|large-flower rushlily, large-flowered rush-lily|
|Edward Guerrant, Ph.D.|
The following Participating Institutions are custodians for this species in the CPC National Collection:
Rae Selling Berry Seed Bank & Plant Conservation Programs
The conservation of Hastingsia bracteosa is fully sponsored.
Edward Guerrant, Ph.D. contributed to this Plant Profile.
This lily with long, slender leaves can be found with both purple and white flowers. White-flowered plants (Hastingsia bracteosa var. bracteosa) are found in the north of the 12-mile (20-km) range while purple-flowered plants (var. atropurpurea) are found in the south (Lang and Zika 1997). These two forms were once classified as different species, as they were thought to have very different morphological characters, were not found in the same areas, and there was no evidence of hybrids or intermediates. Recent studies have shown that they are very similar morphologically and genetically (Lang and Zika 1997). The two color forms have now been found growing together in only one moist meadow along with plants of intermediate color (purple, pink, and white all growing together), and they appear capable of crossing with each other. This one meadow forms a transition zone between white and purple forms along the narrow range of the species.
Distribution & Occurrence
Bogs, moist open meadows, seeps and wetlands often overlying serpentine or peridotite rock formations. The areas are open, at low elevations (generally below 800 ft (240 m)), and may have a gentle slope of 5-30 degrees.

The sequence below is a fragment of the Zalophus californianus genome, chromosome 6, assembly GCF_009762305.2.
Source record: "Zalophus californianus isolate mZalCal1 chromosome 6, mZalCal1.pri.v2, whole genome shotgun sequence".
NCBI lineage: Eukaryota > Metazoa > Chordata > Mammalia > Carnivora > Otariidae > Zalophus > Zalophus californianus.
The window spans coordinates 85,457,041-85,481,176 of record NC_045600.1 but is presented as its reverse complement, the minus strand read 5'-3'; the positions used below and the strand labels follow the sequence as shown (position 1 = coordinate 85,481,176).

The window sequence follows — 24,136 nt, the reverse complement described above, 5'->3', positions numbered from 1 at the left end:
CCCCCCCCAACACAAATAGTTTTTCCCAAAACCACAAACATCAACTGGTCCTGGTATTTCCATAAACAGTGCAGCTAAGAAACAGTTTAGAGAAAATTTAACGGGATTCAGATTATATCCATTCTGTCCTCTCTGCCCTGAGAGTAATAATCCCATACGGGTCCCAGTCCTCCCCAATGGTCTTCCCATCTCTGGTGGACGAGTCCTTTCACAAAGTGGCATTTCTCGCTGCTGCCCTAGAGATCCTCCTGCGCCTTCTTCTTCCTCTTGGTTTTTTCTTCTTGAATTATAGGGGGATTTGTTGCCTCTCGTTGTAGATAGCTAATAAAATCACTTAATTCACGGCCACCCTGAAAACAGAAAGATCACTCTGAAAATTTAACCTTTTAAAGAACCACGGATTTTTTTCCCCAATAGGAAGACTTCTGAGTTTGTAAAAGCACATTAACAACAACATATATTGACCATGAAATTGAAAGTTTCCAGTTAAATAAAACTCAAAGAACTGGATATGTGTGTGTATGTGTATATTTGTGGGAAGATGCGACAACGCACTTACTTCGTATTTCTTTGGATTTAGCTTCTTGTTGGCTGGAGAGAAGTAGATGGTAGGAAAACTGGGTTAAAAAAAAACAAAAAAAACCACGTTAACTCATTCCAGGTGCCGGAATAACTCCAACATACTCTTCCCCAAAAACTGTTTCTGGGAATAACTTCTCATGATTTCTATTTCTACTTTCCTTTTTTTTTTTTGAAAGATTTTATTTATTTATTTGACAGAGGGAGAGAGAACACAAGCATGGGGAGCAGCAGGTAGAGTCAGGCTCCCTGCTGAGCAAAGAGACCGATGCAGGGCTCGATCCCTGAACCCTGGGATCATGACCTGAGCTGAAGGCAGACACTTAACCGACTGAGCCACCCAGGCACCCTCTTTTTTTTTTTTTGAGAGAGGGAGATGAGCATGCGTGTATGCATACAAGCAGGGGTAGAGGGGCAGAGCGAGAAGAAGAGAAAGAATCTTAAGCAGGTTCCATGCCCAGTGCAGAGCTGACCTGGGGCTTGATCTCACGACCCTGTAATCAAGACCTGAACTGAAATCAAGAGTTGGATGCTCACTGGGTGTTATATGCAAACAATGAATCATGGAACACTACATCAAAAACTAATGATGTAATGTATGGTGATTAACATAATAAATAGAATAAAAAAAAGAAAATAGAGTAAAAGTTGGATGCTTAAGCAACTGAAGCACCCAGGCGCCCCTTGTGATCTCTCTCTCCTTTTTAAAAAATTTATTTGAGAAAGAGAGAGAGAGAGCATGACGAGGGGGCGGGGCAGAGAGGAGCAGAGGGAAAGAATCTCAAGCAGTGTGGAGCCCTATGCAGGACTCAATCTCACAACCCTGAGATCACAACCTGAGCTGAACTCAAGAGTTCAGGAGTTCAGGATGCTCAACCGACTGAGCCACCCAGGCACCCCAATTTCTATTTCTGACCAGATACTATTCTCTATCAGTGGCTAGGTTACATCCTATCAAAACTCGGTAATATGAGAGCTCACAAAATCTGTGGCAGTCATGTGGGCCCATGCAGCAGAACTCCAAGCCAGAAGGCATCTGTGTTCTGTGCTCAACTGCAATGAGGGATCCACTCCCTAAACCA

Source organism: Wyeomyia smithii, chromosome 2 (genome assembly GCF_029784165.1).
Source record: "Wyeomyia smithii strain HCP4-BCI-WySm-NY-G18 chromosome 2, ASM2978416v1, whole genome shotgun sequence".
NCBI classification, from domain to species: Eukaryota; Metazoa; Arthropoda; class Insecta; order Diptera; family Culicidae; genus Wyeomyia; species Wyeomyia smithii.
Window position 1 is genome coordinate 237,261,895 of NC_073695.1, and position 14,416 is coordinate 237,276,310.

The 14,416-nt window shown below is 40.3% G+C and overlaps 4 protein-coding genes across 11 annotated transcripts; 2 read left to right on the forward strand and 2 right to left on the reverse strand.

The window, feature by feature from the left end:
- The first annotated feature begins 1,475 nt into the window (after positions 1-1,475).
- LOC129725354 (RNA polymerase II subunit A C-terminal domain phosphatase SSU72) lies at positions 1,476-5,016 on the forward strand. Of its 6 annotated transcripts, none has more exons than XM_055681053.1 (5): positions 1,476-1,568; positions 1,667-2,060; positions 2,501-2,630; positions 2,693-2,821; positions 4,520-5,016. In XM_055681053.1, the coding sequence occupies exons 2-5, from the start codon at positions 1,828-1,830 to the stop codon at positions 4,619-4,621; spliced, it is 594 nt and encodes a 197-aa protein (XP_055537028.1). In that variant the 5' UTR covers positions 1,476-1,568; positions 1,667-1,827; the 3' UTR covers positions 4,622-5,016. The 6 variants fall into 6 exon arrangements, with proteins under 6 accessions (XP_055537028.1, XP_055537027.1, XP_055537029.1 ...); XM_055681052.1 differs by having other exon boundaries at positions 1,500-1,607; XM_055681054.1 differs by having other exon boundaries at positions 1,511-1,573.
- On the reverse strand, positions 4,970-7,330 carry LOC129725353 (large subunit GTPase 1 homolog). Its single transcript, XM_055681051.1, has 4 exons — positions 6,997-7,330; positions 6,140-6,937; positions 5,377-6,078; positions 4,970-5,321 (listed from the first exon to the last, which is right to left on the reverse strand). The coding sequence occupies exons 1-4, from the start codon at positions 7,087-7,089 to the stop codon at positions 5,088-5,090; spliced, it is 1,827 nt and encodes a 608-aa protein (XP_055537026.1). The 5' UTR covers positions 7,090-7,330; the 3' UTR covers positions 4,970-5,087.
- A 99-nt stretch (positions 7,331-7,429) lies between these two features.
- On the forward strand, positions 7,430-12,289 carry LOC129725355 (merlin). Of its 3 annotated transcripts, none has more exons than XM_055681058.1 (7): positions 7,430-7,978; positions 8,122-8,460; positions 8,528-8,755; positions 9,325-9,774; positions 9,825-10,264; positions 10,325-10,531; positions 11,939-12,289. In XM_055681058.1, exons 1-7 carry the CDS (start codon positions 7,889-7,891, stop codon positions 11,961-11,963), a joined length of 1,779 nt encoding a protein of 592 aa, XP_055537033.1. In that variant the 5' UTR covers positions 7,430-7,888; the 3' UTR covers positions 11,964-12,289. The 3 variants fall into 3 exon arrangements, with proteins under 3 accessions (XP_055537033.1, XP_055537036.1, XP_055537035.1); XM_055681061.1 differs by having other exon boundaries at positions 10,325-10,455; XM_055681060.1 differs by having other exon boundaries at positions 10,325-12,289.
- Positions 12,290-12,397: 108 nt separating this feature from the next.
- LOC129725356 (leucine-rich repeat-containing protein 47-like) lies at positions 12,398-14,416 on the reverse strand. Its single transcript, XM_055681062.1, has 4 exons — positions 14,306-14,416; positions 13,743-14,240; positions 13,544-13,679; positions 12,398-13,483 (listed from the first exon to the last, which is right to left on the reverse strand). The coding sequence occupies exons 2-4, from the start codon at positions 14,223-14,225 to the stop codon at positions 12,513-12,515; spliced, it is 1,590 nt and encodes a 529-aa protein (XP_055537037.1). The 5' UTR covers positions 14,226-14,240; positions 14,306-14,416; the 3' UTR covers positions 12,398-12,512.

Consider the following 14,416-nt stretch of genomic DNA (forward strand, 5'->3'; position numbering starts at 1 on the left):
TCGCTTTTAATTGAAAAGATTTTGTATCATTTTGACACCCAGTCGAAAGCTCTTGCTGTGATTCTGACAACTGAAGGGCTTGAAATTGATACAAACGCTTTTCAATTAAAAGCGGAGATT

|There are approximately 30 occurrences of H. bracteosa var. bracteosa in Oregon. They are primarily on federal land (Forest Service and BLM), with a few on private lands. Population numbers range from about 75 to as many as 20,000. There are approximately 14 occurrences of H. bracteosa var. atropurpurea, with population numbers from 50 to 5,000. All known populations of var. atropurpurea are on federal land (ONHDB 2000).|
Conservation, Ecology & Research
Mining activities - Eight Dollar Mountain has mineral right deposits of laterite (Becking 1982).
Identification of insect pollinators. (David Gordon, in Becking, 1982).
Field investigations to determine suitable habitat for H. bracteosa. Hastingsia bracteosa was associated with the open-meadow, sloping Darlingtonia bogs on serpentine formations (Becking 1982).
Germination trials at The Berry Botanic Garden showed that moist chilling is required for germination. Seeds of Hastingsia bracteosa var. bracteosa were subjected to four tests: Direct placement in either 68F (20C) or alternating 50/68F (10/20C) and 8 weeks of cold stratification followed by placement in either 68F (20C) or 50/68F (10/20C). Only seeds subjected to a period of cold stratification germinated. 100% of the seeds germinated in the 20 treatment and 70% germinated in the alternating temperature treatment (BBG file).
A few sites of Hastingsia bracteosa var. bracteosa are on federal land designated as an Area of Critical Environmental Concern (ACEC).
One site of Hastingsia bracteosa var. atropurpurea is on land designated as a Research Natural Area (RNA).
Formerly a candidate for Federal listing until it was removed in 1996. Hastingsia bracteosa var. bracteosa is a Species of Concern with the U.S. Fish and Wildlife Service and Listed Threatened by the State of Oregon. Hastingsia bracteosa var. atropurpurea is a Species of Concern with the U.S. Fish and Wildlife Service and is a Candidate for listing with the State of Oregon.
Discontinue all water diversion from bog sites (Becking 1982).
Consider for listing if population numbers decrease (Lang and Zika 1997).
Determine optimum germination conditions.
Develop reliable propagation and re-introduction protocols.
Webb, L. 1988. A Guide: to sensitive plants of the Siskiyou National Forest. Forest Service, USDA. Pacific Northwest Region, Siskiyou National Forest. 255p.